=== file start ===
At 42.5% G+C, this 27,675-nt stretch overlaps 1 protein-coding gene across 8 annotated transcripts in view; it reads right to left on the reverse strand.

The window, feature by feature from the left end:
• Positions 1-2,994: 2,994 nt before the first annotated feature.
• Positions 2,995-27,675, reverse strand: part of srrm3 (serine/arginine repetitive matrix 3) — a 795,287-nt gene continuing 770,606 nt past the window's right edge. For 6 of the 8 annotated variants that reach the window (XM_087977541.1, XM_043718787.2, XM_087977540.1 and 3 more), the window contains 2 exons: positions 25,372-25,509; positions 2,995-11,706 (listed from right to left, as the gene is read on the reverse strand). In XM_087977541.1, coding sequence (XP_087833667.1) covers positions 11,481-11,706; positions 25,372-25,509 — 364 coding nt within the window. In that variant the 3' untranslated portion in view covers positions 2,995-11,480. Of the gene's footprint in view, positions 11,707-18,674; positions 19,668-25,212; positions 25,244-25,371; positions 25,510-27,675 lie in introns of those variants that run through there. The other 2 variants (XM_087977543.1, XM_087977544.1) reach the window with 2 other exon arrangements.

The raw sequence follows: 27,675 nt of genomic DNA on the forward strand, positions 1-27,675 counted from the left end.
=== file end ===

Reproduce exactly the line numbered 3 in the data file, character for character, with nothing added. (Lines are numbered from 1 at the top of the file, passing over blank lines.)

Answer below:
• Positions 1-2,994: 2,994 nt before the first annotated feature.